Cruises used to be bought months in advance. If this were a normal year, for example, then most of the 2009 cruises would already be booked...
Last-minute bookings for cruises
Cruises used to be bought months in advance. If this were a normal year, for example, then most of the 2009 cruises would already be booked by now (many are bought during a time in January, February and early March called “wave” period). But this isn’t a normal year. “I’m seeing them wait two weeks or less,” says Jenny Reed, a travel agent for Atlanta-based Cruise Planners. It’s a waiting game with cruise lines keeping prices as high as possible until it looks as if they’ll sail with a lot of empty cabins. Then they slash rates. They’re been trying to reverse the trend. In January, Carnival introduced what it called an “early saver” fare that guaranteed the lowest price on a cruise if you booked three months early. If you later find a lower fare for the same sailing and accommodations, Carnival will issue the difference in the form of an onboard credit.
A sampling of cruise deals
Cruise lines are offering deals to fill their ships. Two sail for the price of one on select Princess cruises. Called the “Escape the Economy” deal, it applies to dozens of sailings in Europe, Alaska, Asia, Australia, South America and the South Pacific. For example, a 16-night cruise from Los Angeles to Valparaiso, Chile, departing Nov. 22 starts at $969 per person double after the discount; the cruise aboard the Star Princess stops at 10 ports in five countries, including Mexico, Costa Rica and Nicaragua. Fees and taxes are an additional $107. www.princess.com/escapetheeconomy.page.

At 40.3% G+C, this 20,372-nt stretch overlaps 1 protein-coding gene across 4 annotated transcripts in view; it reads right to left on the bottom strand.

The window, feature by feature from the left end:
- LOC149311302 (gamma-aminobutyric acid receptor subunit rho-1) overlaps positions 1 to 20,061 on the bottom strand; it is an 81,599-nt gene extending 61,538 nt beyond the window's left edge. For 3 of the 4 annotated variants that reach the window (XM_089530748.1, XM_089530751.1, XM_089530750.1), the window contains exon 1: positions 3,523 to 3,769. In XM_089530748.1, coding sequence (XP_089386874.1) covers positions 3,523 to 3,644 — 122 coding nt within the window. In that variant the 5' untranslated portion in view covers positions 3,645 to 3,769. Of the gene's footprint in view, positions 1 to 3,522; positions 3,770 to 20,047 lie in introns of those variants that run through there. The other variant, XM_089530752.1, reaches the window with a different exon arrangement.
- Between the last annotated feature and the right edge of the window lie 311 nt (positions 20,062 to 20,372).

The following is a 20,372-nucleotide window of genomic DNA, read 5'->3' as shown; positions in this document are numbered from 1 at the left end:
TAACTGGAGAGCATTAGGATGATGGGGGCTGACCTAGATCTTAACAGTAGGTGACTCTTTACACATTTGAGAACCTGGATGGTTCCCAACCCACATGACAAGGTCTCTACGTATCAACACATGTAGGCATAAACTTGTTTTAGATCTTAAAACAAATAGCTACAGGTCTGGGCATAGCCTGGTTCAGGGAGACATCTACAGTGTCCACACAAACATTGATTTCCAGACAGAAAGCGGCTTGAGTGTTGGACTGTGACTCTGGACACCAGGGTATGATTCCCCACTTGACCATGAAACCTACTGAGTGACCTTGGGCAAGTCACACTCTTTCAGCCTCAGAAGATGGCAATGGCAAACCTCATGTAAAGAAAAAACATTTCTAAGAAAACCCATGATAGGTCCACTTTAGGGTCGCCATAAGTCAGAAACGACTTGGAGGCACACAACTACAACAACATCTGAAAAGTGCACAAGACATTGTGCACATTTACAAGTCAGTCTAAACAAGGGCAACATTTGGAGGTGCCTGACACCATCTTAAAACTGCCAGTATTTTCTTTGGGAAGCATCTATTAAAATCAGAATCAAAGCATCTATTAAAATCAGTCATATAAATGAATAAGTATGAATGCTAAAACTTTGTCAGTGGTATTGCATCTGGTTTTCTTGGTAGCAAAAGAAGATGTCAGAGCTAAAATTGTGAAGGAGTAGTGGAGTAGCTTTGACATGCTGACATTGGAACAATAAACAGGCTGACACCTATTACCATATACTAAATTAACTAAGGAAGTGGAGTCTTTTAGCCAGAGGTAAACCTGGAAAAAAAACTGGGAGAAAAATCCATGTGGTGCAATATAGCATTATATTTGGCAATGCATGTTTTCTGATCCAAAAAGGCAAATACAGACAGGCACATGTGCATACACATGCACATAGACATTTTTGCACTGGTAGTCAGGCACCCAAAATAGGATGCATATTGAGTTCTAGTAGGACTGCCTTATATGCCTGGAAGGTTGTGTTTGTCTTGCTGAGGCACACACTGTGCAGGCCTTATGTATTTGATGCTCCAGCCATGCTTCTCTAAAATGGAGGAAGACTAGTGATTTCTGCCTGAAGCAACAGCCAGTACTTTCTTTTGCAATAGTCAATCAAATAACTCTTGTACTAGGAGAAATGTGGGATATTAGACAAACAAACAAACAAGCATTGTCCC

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Hurtigruten is offering 50 percent savings on most cabins on its six- and seven-night Norwegian Coastal Voyage. For example, May departures of a six-night cruise from Kirkenes to Bergen, Norway, start at $930 per person double, including taxes; discounted price starts at $1,020 for sailings departing June 1-15. Book by May 31. www.hurtigruten.us. Most cruise lines are offering discounts on some cruises; check with travel agents.
More cruise fees popping up
Cruise lines have imposed new fees in an apparent effort to raise onboard revenues. Perhaps the most aggressive to date has been Royal Caribbean, which recently added a $14.95 surcharge for passengers ordering a filet mignon in its main dining room and a $3.95 “late-night service charge” for onboard room service orders placed between midnight and 5 a.m.
Royal Caribbean says the fees are not about money, but convenience. Passengers who want to order a signature steak in the main dining room, as opposed to visiting one of its specialty restaurants, can now do so. And the room service fee, a spokeswoman added, is meant to “encourage responsible food ordering.”
Carnival’s $30 fee for its specialty restaurants, as well as its gratuity, is a choice, according to Tim Gallagher, a Carnival spokesman. “Guest feedback tells us they appreciate these options,” he says, adding that a Carnival cruise remains a “very inclusive” vacation. “There are people who cruise and never spend a dollar in the casino, shops, spa or on shore excursions, photos or bingo.”
Carnival’s newest big ship
Carnival Cruise Line’s newest ship, the Splendor, has all the requisite features of modern cruise ships: food enough for 10 meals a day, activities galore, Vegas-style shows, movies under the stars, a nine-hole mini golf course, a water slide and much more. The 3,006-passenger ship is f the largest in the Carnival fleet, measuring more than three football fields long.
Usually, Carnival’s grand ships snag the more elite itineraries, sailing the Mediterranean or Caribbean routes. But now the Splendor will make year-round jaunts to the Mexican Riveria from Long Beach, Calif., making it the largest Carnival ship to ever sail the West Coast.
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